Three years ago, the rumor mill had the White Sox rejecting a deal that would have sent Carlos Martinez to Chicago in exchange for shortstop Alexei Ramirez.
Could you imagine? Carlos Martinez for Alexei Ramirez? And the White Sox were the ones to put the kibosh on the deal? Please.
Fortunately, none of that was true.
Martinez stayed put and now represents half of a formidable tandem with Adam Wainwright atop the Cardinals’ rotation. Martinez also provides hope that once Wainwright’s production eventually tails off (presumably sometime in 2026), he’ll step in as the Cards’ ace.
Here’s hoping that Alex Reyes is still there beside him in the club’s rotation.
With their 10-2 win over the Padres on Monday night, the Cards are now 48-44 on the year and sit eight games back of the Cubs in the NL Central. They’re also only two games back of the Dodgers for the wild card lead, a mix that includes the Marlins, Mets and Pirates, all competing for two spots.
In a couple of weeks, John Mozeliak could make a move at the trade deadline in an effort to improve the roster, as he should.
There’s something off about the current makeup of this team, but as Mo showed in 2014 when he sent Allen Craig and Joe Kelly to Boston in exchange for John Lackey, he has a knack for re-aligning the clubhouse dynamics.
Mozeliak could start with the bullpen.
Trevor Rosenthal’s inability to find the strike zone has had a trickle down effect that needs to be resolved. Outside of Seung Hwan Oh and Kevin Siegrist, there isn’t another reliever trustworthy enough to put in high leverage situations. Thus, the Cards likely need multiple arms to fix the pen, one of which could come at the deadline.
Of course, Mozeliak could make a bigger move. He could grab Evan Longoria (assuming the Rays are even making him available), or another bat to help bridge the gap until Matt Carpenter comes back.
Longoria would cost, though. Rays GM Matthew Silverman would surely start with Reyes and then work from there when talking trade with Mozeliak. If Silverman is going to give up a franchise piece like Longoria, who’s having his best offensive season since 2012, and not ask for the Cards’ top prospect, then he’s out of his mind.
Here’s the thing though, for as good as Longoria is, he isn’t the Cardinals’ shortest path back to a pennant or World Series. That would be Reyes, or more specifically, the combination of Reyes and Martinez.
That’s your future. That’s how you shortcut the process of building a contender in baseball. If you don’t have pitching and quality run prevention, it’s going to be difficult to make a deep run in the postseason, regardless of how good your offense is.
Take the 2015 Cardinals, for example. They had elite run prevention – the best baseball had seen in quite some time. They won 100 games before running out of gas down the stretch and into the playoffs, when they clashed with the red-hot Cubs.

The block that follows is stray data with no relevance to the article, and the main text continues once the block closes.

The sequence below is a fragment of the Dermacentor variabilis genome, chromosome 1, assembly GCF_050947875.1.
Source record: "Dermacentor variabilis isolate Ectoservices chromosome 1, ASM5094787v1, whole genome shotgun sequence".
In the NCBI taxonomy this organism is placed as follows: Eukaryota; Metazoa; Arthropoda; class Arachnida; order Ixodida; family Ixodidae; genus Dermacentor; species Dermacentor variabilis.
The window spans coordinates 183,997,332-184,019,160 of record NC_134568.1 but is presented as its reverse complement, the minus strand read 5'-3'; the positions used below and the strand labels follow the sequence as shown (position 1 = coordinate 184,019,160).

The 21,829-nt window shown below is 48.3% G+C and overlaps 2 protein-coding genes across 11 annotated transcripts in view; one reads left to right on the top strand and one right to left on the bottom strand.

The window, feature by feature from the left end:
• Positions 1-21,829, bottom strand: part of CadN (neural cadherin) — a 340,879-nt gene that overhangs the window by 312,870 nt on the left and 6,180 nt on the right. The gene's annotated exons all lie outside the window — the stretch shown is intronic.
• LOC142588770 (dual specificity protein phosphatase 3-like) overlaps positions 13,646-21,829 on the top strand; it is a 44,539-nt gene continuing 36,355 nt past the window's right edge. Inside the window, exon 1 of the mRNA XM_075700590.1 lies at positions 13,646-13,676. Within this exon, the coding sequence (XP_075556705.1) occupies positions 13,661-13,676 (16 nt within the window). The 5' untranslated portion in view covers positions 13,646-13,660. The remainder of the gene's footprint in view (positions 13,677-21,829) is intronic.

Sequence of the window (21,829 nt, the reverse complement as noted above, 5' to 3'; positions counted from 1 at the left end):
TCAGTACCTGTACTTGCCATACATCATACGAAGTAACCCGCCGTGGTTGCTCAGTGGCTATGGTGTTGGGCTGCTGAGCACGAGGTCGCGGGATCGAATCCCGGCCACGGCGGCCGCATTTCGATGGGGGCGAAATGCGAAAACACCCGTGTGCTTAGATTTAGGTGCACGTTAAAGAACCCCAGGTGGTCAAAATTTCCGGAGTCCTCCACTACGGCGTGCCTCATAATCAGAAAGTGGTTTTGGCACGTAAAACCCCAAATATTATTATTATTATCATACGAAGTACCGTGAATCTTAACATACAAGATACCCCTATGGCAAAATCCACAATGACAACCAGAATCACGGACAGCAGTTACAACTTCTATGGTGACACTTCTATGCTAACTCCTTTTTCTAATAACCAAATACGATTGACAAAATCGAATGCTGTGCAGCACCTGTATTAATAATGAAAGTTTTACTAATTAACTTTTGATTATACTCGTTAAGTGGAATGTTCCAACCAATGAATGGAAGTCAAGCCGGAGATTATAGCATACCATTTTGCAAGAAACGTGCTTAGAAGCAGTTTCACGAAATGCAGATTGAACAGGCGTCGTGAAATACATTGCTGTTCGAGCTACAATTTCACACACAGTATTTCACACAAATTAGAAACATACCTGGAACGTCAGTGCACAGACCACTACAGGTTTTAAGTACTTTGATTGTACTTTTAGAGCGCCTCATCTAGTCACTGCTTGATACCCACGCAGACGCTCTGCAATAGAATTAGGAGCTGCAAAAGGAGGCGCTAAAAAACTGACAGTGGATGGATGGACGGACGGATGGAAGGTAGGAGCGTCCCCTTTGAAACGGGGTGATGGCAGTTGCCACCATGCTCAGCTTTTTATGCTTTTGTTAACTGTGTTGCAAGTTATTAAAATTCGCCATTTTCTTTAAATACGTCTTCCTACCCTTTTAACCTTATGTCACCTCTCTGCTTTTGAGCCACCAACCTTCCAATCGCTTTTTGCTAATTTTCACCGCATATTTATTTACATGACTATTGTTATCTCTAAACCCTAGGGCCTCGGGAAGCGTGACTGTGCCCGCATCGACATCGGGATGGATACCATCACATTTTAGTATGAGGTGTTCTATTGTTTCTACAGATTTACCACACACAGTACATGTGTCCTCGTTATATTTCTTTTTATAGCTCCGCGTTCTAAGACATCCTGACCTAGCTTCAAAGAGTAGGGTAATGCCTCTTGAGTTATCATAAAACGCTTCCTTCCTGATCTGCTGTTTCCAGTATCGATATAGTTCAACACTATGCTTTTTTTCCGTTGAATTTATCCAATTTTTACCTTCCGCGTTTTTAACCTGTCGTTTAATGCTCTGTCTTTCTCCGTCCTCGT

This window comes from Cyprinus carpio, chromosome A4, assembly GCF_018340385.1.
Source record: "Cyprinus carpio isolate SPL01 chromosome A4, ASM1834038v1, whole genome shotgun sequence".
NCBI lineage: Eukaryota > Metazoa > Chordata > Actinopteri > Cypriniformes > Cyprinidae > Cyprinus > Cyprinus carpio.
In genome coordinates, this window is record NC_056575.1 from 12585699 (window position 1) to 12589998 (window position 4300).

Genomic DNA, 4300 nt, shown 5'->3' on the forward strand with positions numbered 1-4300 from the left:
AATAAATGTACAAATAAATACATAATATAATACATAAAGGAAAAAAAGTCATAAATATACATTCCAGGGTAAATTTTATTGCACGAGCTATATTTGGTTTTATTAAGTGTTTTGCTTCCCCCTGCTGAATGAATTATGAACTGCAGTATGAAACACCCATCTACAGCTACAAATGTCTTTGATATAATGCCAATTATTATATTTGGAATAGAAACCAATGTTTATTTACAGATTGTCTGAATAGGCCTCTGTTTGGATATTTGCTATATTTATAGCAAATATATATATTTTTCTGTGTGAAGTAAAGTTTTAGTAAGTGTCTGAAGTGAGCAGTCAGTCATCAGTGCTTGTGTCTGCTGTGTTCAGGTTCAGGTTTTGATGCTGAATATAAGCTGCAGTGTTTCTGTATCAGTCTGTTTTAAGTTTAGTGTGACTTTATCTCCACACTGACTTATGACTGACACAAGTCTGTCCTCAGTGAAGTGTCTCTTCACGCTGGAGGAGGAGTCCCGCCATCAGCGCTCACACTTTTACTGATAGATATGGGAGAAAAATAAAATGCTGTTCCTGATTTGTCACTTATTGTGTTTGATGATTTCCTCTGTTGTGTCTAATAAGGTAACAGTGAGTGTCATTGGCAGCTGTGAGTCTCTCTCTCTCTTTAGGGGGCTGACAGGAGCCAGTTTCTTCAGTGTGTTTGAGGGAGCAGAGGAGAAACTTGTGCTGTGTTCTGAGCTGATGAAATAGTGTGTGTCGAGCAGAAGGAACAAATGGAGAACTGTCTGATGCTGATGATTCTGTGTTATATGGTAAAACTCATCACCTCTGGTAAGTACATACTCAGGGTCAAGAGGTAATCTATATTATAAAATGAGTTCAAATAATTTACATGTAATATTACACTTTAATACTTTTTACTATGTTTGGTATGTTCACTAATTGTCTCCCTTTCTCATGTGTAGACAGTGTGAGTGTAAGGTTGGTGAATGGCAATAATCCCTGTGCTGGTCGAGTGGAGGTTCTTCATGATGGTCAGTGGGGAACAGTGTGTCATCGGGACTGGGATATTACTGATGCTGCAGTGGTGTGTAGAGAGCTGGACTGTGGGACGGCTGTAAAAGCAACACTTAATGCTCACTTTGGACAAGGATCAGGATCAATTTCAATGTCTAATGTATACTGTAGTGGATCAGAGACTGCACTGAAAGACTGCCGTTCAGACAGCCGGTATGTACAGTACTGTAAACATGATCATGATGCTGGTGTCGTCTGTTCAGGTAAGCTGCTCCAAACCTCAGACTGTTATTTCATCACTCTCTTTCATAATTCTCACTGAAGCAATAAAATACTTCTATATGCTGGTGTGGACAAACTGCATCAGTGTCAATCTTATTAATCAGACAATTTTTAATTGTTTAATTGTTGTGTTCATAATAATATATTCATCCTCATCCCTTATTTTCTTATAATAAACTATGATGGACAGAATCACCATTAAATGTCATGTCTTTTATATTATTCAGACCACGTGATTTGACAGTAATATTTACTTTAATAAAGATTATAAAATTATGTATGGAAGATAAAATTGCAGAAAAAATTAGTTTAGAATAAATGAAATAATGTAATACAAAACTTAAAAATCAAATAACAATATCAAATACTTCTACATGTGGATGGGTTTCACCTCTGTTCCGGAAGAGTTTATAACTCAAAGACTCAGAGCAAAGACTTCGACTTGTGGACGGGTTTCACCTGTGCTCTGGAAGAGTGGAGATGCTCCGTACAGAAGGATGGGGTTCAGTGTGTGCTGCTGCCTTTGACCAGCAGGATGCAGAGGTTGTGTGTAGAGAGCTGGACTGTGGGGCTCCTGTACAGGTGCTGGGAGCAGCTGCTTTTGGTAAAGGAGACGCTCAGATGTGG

The 2016 Cardinals don’t resemble anything close to that ’15 club in terms of run prevention, mostly because the defense stinks.
Longoria is a solid defensive player, yes, but he’s not going to bring wholesale changes with him from Tampa Bay.
And Longoria is just an example. Substitute his name for Carlos Gonzalez if you’d like, but it doesn’t change my opinion on parting with Reyes.
Short of Angels GM Billy Eppler getting drunk and accidentally calling Mozeliak offering Mike Trout, Reyes shouldn’t be a part of the Cards’ plans at the deadline.
Given how the Cardinals won in 2006 and 2011, nobody should concede anything when it comes to winning this season.
But that doesn’t mean that Mozeliak shouldn’t also have one eye on the future while trying to improve his current club. Wainwright, Matt Holliday and Yadi Molina won’t play forever, and Jhonny Peralta and Jaime Garcia won’t be around in one to two years either.
What’s the future of this team outside of Martinez, Carpenter, Stephen Piscotty and Aledmys Diaz (who’s a work in progress as a defender)? Kolten Wong? Randal Grichuk? Matt Adams? Michael Wacha? Rosenthal? One would hope, but none of those players are the model of consistency at this point.
Granted, prospects don’t always pan out. Sometimes trading for the veteran that has proven he can succeed at the big league level is more prudent than assuming every prospect is going to turn out to be the next big thing. Reyes, as most are aware, has command issues that need to be ironed out long before he becomes a fixture in the Cards’ rotation. He isn’t a sure thing. No prospect is.
He’s also only 21. Martinez was 22 when Mozeliak decided not to part with him at the trade deadline in 2013. Now he’s the future ace.
Here’s hoping Mozeliak exercises the same caution with his top prospect this year.
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